Can I Be Fired Because I’m Pregnant?

Pregnancy Discrimination
Share

If you have been fired or suffered an adverse employment action like a demotion or pay cut because you are pregnant, your employer may have violated federal and state laws. Those laws prohibit employment discrimination on the basis of pregnancy and sex. These laws are meant to discourage employers from acting as if an employee is incapable of work simply because she is pregnant.

In a recent case, the federal Equal Employment Opportunity Commission (EEOC) sued the owners of a Tempe, Arizona bar, Moonshine Group, LLC, when it fired one of its bartenders, Michelle Viscusi, after learning she was pregnant. Moonshine Group operated Moonshine Whiskey Bar until July 2015, when it sold the bar to True Country Enterprises LLC, also based in Tempe. True Country was also a defendant in the lawsuit.

Viscusi filed a complaint with the EEOC. The agency investigated the case, found reasonable cause, and attempted to settle the case but failed. The EEOC later filed a lawsuit in the U.S. District Court for the District of Arizona. The lawsuit alleged violations of the federal Title VII of the Civil Rights Act of 1964, as amended by the Pregnancy Discrimination Act. Ultimately, the defendants agreed to settle the case for $66,000 and take other actions in response to the lawsuit, according to an EEOC press release. Here is what happened.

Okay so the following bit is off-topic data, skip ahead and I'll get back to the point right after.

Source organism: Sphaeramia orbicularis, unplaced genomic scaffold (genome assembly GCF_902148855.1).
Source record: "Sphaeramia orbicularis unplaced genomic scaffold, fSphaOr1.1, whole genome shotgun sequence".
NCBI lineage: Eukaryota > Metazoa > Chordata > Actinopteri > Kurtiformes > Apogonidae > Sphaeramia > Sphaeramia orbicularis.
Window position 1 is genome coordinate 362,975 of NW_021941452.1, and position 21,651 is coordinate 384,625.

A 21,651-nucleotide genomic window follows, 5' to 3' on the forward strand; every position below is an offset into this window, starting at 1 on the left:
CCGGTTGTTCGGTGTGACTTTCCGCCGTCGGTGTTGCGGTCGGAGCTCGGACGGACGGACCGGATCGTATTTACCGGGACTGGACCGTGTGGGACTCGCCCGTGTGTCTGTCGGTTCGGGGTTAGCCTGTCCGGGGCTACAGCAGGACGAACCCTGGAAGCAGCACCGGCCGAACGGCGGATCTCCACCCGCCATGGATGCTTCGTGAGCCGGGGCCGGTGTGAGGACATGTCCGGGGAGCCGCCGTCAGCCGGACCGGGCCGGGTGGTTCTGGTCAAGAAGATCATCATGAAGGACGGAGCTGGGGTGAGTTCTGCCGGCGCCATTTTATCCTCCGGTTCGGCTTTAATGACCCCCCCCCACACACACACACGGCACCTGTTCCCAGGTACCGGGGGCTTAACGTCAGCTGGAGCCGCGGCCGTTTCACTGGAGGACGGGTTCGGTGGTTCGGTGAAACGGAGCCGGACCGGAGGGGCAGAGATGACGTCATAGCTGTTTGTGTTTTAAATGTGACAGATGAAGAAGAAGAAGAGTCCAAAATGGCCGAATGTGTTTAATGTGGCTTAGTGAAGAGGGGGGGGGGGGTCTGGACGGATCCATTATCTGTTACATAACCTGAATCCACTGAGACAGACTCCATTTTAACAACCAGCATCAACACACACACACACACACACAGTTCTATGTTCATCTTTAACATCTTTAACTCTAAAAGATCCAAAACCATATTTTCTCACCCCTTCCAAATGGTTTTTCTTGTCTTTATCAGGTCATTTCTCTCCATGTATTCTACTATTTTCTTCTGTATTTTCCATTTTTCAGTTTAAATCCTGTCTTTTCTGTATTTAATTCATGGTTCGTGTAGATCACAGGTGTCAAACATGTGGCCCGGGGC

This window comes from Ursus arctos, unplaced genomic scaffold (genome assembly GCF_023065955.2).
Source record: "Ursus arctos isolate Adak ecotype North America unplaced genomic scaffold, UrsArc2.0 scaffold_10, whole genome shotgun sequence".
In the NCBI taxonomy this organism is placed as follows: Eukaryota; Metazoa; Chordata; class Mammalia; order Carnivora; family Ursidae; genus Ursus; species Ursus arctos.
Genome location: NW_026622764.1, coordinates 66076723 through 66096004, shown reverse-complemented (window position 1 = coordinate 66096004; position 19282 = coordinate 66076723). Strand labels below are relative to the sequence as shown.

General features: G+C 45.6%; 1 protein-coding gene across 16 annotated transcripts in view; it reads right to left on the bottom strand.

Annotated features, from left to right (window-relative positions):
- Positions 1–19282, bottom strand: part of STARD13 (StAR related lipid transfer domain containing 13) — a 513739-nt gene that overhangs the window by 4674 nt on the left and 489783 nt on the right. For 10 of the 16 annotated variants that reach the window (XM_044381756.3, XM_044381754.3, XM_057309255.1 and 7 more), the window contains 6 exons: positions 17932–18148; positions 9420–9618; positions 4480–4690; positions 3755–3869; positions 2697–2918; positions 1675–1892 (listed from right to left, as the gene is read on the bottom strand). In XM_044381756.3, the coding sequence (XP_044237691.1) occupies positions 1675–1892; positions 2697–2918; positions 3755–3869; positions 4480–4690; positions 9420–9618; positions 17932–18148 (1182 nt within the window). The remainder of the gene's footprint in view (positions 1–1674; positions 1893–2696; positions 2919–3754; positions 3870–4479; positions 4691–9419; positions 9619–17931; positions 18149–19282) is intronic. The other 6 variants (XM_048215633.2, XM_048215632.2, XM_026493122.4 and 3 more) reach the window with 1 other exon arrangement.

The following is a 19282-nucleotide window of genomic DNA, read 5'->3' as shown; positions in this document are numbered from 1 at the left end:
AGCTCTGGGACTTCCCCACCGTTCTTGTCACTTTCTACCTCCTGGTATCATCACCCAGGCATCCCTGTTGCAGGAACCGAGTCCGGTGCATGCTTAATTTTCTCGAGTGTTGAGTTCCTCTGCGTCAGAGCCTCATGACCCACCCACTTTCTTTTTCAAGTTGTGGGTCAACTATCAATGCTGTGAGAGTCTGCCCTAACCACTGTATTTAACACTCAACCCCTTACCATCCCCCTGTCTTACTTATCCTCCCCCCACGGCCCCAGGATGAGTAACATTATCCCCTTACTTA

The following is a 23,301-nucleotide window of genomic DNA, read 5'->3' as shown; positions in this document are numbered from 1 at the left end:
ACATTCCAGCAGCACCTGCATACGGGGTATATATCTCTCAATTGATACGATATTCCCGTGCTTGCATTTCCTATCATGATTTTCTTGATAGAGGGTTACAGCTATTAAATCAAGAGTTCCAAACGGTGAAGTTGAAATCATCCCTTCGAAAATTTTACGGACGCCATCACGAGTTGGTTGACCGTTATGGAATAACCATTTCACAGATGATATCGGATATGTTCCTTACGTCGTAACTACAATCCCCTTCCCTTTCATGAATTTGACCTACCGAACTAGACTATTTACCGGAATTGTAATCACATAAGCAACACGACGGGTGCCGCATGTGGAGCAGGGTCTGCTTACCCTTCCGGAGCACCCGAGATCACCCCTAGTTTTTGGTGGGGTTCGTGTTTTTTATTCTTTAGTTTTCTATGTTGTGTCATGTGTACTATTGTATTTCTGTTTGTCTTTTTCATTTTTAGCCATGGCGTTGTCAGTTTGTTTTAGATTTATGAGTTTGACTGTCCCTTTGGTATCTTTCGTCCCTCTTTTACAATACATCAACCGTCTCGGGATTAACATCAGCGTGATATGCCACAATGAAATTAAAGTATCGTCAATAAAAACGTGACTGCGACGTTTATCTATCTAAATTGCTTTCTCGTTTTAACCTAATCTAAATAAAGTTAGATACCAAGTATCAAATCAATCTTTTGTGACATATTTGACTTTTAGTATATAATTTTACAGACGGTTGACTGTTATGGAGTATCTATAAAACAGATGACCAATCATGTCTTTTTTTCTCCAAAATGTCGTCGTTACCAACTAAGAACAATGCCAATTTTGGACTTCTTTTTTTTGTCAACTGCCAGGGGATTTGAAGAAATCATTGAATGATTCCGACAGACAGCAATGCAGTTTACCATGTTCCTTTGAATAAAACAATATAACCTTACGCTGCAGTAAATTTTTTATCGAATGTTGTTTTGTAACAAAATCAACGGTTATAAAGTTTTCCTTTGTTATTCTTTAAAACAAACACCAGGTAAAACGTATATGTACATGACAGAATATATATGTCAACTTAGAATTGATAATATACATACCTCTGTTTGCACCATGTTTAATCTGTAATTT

The Employer Opens Mouth and Inserts Foot in Recording

barMoonshine Group was served with the lawsuit but failed to appear or defend itself in court. Judge Douglas L. Rayes held a default judgment hearing, during which the EEOC provided a recording of a conversation between Viscusi and Benjamin Levine, one of Moonshine Group’s owners. Viscusi was four months pregnant at the time. On the recording, Levine tells her,